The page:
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Biological Science and Biotechnology in Russia: Controlling Diseases and Enhancing Security
Further, this chapter first describes the Russian marketplace for drugs, vaccines, and test systems. It highlights the role of the Biopreparat complex, which was a focal point for Soviet defense-related activities, and the role of Biopreparat-affiliated institutions in cooperative U.S.-Russian nonproliferation research programs. After noting some of the key aspects of the evolving regulatory framework in Russia, it highlights the gap between research activities sponsored by the Russian government and commercial production activities. It then offers several suggestions for facilitating development of the biotechnology sector in Russia.
THE MARKET FOR MEDICAL PRODUCTS IN RUSSIA
Medical Products for Humans
According to Russian estimates,1 the market in Russia for drugs intended for human consumption (valued at the point of use) rose from $2.5 billion in 1999 to $3.7 billion in 2002, with a projection of $5.0 billion in 2005. This growth has been attributed largely to higher consumer earnings. About 60 percent of the costs were carried by consumers. Various state organizations covered the remaining 40 percent. About 70 percent of drugs were distributed by prescription and 30 percent were over-the-counter items. Approximately 70 percent of drugs (by cost) were imported. This figure reflects the emphasis of Russian producers on cheap generics while expensive specialty drugs largely come from abroad. Among the principal obstacles to the further development of markets in Russia—both for foreign and domestic manufacturers—are a lack of transparency in the registration, certification, and licensing systems; inadequacies in the protection of intellectual property; and the large quantity of counterfeit medicines.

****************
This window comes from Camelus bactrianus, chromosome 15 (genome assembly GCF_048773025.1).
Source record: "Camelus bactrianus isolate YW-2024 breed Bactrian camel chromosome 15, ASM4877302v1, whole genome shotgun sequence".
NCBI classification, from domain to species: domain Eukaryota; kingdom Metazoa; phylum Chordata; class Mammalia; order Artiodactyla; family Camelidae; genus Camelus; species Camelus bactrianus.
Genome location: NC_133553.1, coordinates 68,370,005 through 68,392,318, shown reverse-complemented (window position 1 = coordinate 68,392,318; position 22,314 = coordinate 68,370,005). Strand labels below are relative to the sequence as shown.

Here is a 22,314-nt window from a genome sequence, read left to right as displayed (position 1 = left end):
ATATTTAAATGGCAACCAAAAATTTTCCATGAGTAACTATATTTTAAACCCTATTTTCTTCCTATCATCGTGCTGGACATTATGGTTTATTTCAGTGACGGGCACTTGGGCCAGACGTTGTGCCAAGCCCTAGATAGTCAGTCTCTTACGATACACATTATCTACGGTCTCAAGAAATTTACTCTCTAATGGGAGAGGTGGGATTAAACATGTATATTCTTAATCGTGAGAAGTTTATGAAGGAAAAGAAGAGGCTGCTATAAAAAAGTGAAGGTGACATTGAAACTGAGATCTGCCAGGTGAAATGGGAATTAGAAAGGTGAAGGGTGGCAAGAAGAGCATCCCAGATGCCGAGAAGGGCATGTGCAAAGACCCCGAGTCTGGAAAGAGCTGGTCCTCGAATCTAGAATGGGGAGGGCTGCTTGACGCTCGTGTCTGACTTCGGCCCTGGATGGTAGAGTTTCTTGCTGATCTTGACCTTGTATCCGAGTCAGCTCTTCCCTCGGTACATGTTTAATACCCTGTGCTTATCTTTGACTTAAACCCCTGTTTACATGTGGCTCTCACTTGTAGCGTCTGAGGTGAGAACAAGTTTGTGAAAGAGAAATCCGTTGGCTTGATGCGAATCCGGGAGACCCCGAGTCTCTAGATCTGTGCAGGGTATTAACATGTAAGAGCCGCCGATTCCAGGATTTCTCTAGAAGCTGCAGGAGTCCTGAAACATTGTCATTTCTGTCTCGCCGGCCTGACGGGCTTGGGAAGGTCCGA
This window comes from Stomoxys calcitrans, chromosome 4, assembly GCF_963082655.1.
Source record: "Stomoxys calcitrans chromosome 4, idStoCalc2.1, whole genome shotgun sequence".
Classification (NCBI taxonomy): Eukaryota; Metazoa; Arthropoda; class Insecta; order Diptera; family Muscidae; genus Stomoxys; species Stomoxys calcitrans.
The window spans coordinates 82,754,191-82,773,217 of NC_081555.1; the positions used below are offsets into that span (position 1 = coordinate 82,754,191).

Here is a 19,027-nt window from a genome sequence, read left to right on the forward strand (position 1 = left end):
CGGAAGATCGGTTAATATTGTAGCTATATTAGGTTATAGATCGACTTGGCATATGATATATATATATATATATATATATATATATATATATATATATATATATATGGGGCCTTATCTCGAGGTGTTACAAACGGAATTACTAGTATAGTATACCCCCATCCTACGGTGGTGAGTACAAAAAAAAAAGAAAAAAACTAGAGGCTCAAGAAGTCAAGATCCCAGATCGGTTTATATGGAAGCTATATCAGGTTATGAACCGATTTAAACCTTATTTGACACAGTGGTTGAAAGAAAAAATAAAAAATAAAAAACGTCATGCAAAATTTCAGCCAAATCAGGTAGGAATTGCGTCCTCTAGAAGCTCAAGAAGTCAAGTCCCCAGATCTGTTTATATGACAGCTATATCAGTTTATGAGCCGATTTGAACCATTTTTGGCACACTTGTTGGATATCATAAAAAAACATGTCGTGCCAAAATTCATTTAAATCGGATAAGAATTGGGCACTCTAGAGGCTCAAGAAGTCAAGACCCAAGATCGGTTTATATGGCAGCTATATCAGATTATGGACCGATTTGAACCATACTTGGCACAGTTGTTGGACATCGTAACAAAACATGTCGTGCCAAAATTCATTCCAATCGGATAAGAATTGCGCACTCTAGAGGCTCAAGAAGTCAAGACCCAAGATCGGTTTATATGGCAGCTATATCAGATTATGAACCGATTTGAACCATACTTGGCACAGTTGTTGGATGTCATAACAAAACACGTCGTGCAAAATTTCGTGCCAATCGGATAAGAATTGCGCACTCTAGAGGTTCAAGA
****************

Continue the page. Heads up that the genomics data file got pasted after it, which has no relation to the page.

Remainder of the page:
Of the top 20 producers of drugs in Russia in 2002,2 only two companies were Russian-owned: Akrikhin (also known as Otechestvennoe Lekarstvo) and Marbiofarm, the Russian branch of Valeant Pharmaceuticals International (formerly ICN Pharmaceuticals). Other Russian producers were Firma Bryntsalov and Moskhimfarmpreparaty. As for imports, the market has become less concentrated, with the total market share of the top five importing companies decreasing from 25 percent in 2001 to 19 percent in 2002 (Maksimova, 2003).
This discussion is based on estimates contained in TEMPO Noncommercial Partnership Center of Modern Medical Technology (2003). A report by the U.S. Embassy in Moscow has somewhat different estimates, although in a general sense the estimates and the trends are similar as noted in Maksimova, 2003.
These drug producers are, in descending order: Aventis, Gedeon Richter, KRKA D.D., Berline-Chemie/Menarini Pharma, Sanofi-Synthelabo, ICN–Russian Plants, GSK, Novartis, Servier, Pliva, Nycomed, Lek D.D., Bristol-Myers Squibb, Dr. Reddy’s, Pfizer, Janssen-Cilag, Egis, Akrikhin, Balkanpharma, and Boehringer Ingelheim (TEMPO Noncommercial Partnership Center of Modern Medical Technology, 2003).